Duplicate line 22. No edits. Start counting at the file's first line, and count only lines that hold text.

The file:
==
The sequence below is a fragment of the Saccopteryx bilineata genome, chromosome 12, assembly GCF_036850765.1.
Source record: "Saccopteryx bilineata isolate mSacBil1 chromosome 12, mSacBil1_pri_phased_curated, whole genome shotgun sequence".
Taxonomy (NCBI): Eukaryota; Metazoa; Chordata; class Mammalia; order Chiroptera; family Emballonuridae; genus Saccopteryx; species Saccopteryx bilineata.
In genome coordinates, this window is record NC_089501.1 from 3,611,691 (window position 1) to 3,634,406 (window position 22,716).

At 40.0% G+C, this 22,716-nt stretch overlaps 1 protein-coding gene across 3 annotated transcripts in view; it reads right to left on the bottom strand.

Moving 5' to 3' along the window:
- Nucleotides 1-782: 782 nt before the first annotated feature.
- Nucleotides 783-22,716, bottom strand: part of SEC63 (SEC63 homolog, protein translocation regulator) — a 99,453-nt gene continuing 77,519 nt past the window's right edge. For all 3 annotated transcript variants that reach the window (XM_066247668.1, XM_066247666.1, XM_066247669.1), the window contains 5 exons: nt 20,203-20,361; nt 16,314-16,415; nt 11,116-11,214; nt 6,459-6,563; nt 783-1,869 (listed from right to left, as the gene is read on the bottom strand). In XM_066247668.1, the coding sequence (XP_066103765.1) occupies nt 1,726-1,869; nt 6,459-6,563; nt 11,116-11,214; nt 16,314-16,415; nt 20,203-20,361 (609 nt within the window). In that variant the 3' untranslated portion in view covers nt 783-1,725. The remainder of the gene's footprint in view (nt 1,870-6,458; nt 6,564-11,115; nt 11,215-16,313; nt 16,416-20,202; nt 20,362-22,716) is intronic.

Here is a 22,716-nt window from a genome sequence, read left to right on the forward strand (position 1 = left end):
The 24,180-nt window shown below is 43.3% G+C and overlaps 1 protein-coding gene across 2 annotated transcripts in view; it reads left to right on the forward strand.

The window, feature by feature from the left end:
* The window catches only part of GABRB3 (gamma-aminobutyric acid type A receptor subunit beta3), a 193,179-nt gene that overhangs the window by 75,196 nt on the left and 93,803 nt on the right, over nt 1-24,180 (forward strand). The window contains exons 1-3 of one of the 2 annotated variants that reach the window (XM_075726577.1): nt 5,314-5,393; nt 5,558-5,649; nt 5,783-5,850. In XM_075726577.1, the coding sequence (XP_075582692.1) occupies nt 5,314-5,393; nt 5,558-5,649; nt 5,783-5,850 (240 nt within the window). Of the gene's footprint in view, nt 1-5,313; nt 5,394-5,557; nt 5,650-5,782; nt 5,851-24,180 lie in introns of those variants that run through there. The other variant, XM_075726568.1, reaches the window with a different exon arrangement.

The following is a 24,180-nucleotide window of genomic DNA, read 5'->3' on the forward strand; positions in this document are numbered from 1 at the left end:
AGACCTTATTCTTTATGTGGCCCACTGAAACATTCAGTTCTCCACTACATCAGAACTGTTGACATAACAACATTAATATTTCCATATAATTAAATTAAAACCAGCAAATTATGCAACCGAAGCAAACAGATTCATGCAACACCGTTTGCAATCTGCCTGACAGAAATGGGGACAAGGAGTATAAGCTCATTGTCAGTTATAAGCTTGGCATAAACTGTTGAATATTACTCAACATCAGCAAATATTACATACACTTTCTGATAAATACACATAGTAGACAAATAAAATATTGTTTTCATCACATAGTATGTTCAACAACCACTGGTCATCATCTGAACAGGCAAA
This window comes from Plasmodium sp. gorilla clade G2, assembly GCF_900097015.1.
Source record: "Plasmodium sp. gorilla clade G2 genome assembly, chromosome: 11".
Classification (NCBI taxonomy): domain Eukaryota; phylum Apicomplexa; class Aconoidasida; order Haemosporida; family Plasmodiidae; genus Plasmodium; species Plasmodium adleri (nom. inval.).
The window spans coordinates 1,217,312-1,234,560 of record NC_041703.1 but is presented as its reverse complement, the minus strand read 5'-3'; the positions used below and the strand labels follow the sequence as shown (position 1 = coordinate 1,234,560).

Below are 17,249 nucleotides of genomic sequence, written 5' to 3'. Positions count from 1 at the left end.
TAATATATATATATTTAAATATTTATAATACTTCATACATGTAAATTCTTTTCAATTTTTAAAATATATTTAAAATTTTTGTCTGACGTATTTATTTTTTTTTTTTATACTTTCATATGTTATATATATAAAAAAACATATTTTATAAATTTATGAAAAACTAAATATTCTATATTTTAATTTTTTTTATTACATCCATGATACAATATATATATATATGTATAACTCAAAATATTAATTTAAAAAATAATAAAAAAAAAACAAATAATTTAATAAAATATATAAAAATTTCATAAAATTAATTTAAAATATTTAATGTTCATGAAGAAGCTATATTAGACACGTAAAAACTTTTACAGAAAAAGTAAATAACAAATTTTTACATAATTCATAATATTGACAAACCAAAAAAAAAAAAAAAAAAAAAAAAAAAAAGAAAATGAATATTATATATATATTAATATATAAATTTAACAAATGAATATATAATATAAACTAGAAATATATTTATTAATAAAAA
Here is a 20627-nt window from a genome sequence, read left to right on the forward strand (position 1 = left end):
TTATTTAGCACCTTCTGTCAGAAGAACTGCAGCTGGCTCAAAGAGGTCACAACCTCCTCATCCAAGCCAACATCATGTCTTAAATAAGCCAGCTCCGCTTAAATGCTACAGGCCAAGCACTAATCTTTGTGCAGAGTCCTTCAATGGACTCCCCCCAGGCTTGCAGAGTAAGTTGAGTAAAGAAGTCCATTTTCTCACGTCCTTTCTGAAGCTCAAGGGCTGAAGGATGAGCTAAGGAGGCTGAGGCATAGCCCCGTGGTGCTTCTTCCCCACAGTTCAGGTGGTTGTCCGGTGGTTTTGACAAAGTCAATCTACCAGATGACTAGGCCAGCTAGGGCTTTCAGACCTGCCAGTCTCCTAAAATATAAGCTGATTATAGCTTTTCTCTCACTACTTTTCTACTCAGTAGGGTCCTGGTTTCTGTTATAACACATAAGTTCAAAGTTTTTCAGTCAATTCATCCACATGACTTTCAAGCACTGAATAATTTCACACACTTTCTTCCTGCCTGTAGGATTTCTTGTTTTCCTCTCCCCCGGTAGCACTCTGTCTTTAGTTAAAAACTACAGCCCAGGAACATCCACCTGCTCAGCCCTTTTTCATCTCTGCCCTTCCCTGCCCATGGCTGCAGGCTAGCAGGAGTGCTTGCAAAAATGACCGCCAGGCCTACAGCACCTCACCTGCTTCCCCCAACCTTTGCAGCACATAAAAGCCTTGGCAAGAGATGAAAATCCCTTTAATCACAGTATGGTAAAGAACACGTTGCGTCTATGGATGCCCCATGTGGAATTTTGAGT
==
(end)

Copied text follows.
TTATTTAGCACCTTCTGTCAGAAGAACTGCAGCTGGCTCAAAGAGGTCACAACCTCCTCATCCAAGCCAACATCATGTCTTAAATAAGCCAGCTCCGCTTAAATGCTACAGGCCAAGCACTAATCTTTGTGCAGAGTCCTTCAATGGACTCCCCCCAGGCTTGCAGAGTAAGTTGAGTAAAGAAGTCCATTTTCTCACGTCCTTTCTGAAGCTCAAGGGCTGAAGGATGAGCTAAGGAGGCTGAGGCATAGCCCCGTGGTGCTTCTTCCCCACAGTTCAGGTGGTTGTCCGGTGGTTTTGACAAAGTCAATCTACCAGATGACTAGGCCAGCTAGGGCTTTCAGACCTGCCAGTCTCCTAAAATATAAGCTGATTATAGCTTTTCTCTCACTACTTTTCTACTCAGTAGGGTCCTGGTTTCTGTTATAACACATAAGTTCAAAGTTTTTCAGTCAATTCATCCACATGACTTTCAAGCACTGAATAATTTCACACACTTTCTTCCTGCCTGTAGGATTTCTTGTTTTCCTCTCCCCCGGTAGCACTCTGTCTTTAGTTAAAAACTACAGCCCAGGAACATCCACCTGCTCAGCCCTTTTTCATCTCTGCCCTTCCCTGCCCATGGCTGCAGGCTAGCAGGAGTGCTTGCAAAAATGACCGCCAGGCCTACAGCACCTCACCTGCTTCCCCCAACCTTTGCAGCACATAAAAGCCTTGGCAAGAGATGAAAATCCCTTTAATCACAGTATGGTAAAGAACACGTTGCGTCTATGGATGCCCCATGTGGAATTTTGAGT